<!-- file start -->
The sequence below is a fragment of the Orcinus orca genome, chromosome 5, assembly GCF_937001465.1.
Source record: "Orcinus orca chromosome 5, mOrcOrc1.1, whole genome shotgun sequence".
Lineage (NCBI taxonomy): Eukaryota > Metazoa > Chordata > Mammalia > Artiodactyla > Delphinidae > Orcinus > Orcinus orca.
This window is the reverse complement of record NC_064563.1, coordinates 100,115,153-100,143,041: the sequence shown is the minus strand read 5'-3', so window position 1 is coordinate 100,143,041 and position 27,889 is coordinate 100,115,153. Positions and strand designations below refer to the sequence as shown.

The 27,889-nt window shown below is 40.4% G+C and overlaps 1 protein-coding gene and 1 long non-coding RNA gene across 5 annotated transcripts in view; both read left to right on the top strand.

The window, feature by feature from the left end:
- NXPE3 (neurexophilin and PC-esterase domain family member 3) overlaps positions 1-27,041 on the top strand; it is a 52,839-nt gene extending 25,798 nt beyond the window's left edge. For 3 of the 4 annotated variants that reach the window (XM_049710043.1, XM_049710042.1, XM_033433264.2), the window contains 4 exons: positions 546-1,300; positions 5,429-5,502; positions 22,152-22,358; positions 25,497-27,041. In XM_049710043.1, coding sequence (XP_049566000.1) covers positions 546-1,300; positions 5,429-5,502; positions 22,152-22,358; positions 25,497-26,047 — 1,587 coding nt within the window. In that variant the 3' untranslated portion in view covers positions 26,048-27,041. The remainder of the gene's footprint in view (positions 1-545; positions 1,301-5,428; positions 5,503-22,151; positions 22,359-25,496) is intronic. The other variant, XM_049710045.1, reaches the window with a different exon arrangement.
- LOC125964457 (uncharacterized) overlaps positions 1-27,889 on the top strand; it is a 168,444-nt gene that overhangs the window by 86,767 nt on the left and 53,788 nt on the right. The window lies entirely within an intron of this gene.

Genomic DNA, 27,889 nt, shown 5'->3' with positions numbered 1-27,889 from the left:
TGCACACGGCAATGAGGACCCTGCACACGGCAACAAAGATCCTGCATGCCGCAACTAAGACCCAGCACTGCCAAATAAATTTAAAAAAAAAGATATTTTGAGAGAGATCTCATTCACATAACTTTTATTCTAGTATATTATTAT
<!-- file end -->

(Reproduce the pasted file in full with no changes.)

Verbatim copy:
The sequence below is a fragment of the Orcinus orca genome, chromosome 5, assembly GCF_937001465.1.
Source record: "Orcinus orca chromosome 5, mOrcOrc1.1, whole genome shotgun sequence".
Lineage (NCBI taxonomy): Eukaryota > Metazoa > Chordata > Mammalia > Artiodactyla > Delphinidae > Orcinus > Orcinus orca.
This window is the reverse complement of record NC_064563.1, coordinates 100,115,153-100,143,041: the sequence shown is the minus strand read 5'-3', so window position 1 is coordinate 100,143,041 and position 27,889 is coordinate 100,115,153. Positions and strand designations below refer to the sequence as shown.

The 27,889-nt window shown below is 40.4% G+C and overlaps 1 protein-coding gene and 1 long non-coding RNA gene across 5 annotated transcripts in view; both read left to right on the top strand.

The window, feature by feature from the left end:
- NXPE3 (neurexophilin and PC-esterase domain family member 3) overlaps positions 1-27,041 on the top strand; it is a 52,839-nt gene extending 25,798 nt beyond the window's left edge. For 3 of the 4 annotated variants that reach the window (XM_049710043.1, XM_049710042.1, XM_033433264.2), the window contains 4 exons: positions 546-1,300; positions 5,429-5,502; positions 22,152-22,358; positions 25,497-27,041. In XM_049710043.1, coding sequence (XP_049566000.1) covers positions 546-1,300; positions 5,429-5,502; positions 22,152-22,358; positions 25,497-26,047 — 1,587 coding nt within the window. In that variant the 3' untranslated portion in view covers positions 26,048-27,041. The remainder of the gene's footprint in view (positions 1-545; positions 1,301-5,428; positions 5,503-22,151; positions 22,359-25,496) is intronic. The other variant, XM_049710045.1, reaches the window with a different exon arrangement.
- LOC125964457 (uncharacterized) overlaps positions 1-27,889 on the top strand; it is a 168,444-nt gene that overhangs the window by 86,767 nt on the left and 53,788 nt on the right. The window lies entirely within an intron of this gene.

Genomic DNA, 27,889 nt, shown 5'->3' with positions numbered 1-27,889 from the left:
TGCACACGGCAATGAGGACCCTGCACACGGCAACAAAGATCCTGCATGCCGCAACTAAGACCCAGCACTGCCAAATAAATTTAAAAAAAAAGATATTTTGAGAGAGATCTCATTCACATAACTTTTATTCTAGTATATTATTAT